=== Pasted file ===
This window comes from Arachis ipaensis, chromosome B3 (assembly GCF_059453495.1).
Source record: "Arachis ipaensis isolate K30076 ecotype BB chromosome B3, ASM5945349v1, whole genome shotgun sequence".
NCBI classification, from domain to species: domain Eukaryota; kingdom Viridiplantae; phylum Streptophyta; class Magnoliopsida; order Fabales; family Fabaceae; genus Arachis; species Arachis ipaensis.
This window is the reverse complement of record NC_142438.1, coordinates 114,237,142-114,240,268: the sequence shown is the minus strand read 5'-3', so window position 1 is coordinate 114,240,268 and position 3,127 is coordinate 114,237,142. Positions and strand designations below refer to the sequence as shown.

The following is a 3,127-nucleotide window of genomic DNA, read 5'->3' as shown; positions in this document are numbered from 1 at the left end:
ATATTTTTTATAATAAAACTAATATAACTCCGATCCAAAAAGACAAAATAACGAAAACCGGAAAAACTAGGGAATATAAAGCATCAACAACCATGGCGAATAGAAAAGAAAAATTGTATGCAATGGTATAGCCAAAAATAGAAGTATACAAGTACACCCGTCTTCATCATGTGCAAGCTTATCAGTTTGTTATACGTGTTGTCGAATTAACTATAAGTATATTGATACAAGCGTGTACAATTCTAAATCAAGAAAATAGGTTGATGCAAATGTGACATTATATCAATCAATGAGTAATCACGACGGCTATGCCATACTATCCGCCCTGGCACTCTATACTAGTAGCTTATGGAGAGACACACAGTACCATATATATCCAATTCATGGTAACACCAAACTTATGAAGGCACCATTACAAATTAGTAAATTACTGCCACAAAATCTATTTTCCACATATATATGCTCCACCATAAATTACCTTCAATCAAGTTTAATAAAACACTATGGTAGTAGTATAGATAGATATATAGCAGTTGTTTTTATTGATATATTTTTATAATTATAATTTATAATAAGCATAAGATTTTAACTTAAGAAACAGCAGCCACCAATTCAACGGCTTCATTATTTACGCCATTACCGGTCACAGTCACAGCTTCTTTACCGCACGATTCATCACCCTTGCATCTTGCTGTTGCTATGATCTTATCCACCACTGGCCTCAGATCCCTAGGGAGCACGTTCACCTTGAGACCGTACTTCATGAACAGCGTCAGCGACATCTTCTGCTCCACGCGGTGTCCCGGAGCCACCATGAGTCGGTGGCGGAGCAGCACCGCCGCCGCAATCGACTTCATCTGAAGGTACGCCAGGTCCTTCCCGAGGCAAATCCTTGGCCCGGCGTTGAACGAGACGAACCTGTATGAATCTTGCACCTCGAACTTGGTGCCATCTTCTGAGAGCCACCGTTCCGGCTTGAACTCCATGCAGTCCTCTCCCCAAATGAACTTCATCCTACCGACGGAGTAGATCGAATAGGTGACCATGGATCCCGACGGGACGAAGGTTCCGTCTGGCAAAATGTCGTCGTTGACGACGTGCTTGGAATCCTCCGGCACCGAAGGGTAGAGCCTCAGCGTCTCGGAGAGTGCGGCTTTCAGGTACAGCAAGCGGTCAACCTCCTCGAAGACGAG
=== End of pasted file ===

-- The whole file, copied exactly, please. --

This window comes from Arachis ipaensis, chromosome B3 (assembly GCF_059453495.1).
Source record: "Arachis ipaensis isolate K30076 ecotype BB chromosome B3, ASM5945349v1, whole genome shotgun sequence".
NCBI classification, from domain to species: domain Eukaryota; kingdom Viridiplantae; phylum Streptophyta; class Magnoliopsida; order Fabales; family Fabaceae; genus Arachis; species Arachis ipaensis.
This window is the reverse complement of record NC_142438.1, coordinates 114,237,142-114,240,268: the sequence shown is the minus strand read 5'-3', so window position 1 is coordinate 114,240,268 and position 3,127 is coordinate 114,237,142. Positions and strand designations below refer to the sequence as shown.

The following is a 3,127-nucleotide window of genomic DNA, read 5'->3' as shown; positions in this document are numbered from 1 at the left end:
ATATTTTTTATAATAAAACTAATATAACTCCGATCCAAAAAGACAAAATAACGAAAACCGGAAAAACTAGGGAATATAAAGCATCAACAACCATGGCGAATAGAAAAGAAAAATTGTATGCAATGGTATAGCCAAAAATAGAAGTATACAAGTACACCCGTCTTCATCATGTGCAAGCTTATCAGTTTGTTATACGTGTTGTCGAATTAACTATAAGTATATTGATACAAGCGTGTACAATTCTAAATCAAGAAAATAGGTTGATGCAAATGTGACATTATATCAATCAATGAGTAATCACGACGGCTATGCCATACTATCCGCCCTGGCACTCTATACTAGTAGCTTATGGAGAGACACACAGTACCATATATATCCAATTCATGGTAACACCAAACTTATGAAGGCACCATTACAAATTAGTAAATTACTGCCACAAAATCTATTTTCCACATATATATGCTCCACCATAAATTACCTTCAATCAAGTTTAATAAAACACTATGGTAGTAGTATAGATAGATATATAGCAGTTGTTTTTATTGATATATTTTTATAATTATAATTTATAATAAGCATAAGATTTTAACTTAAGAAACAGCAGCCACCAATTCAACGGCTTCATTATTTACGCCATTACCGGTCACAGTCACAGCTTCTTTACCGCACGATTCATCACCCTTGCATCTTGCTGTTGCTATGATCTTATCCACCACTGGCCTCAGATCCCTAGGGAGCACGTTCACCTTGAGACCGTACTTCATGAACAGCGTCAGCGACATCTTCTGCTCCACGCGGTGTCCCGGAGCCACCATGAGTCGGTGGCGGAGCAGCACCGCCGCCGCAATCGACTTCATCTGAAGGTACGCCAGGTCCTTCCCGAGGCAAATCCTTGGCCCGGCGTTGAACGAGACGAACCTGTATGAATCTTGCACCTCGAACTTGGTGCCATCTTCTGAGAGCCACCGTTCCGGCTTGAACTCCATGCAGTCCTCTCCCCAAATGAACTTCATCCTACCGACGGAGTAGATCGAATAGGTGACCATGGATCCCGACGGGACGAAGGTTCCGTCTGGCAAAATGTCGTCGTTGACGACGTGCTTGGAATCCTCCGGCACCGAAGGGTAGAGCCTCAGCGTCTCGGAGAGTGCGGCTTTCAGGTACAGCAAGCGGTCAACCTCCTCGAAGACGAG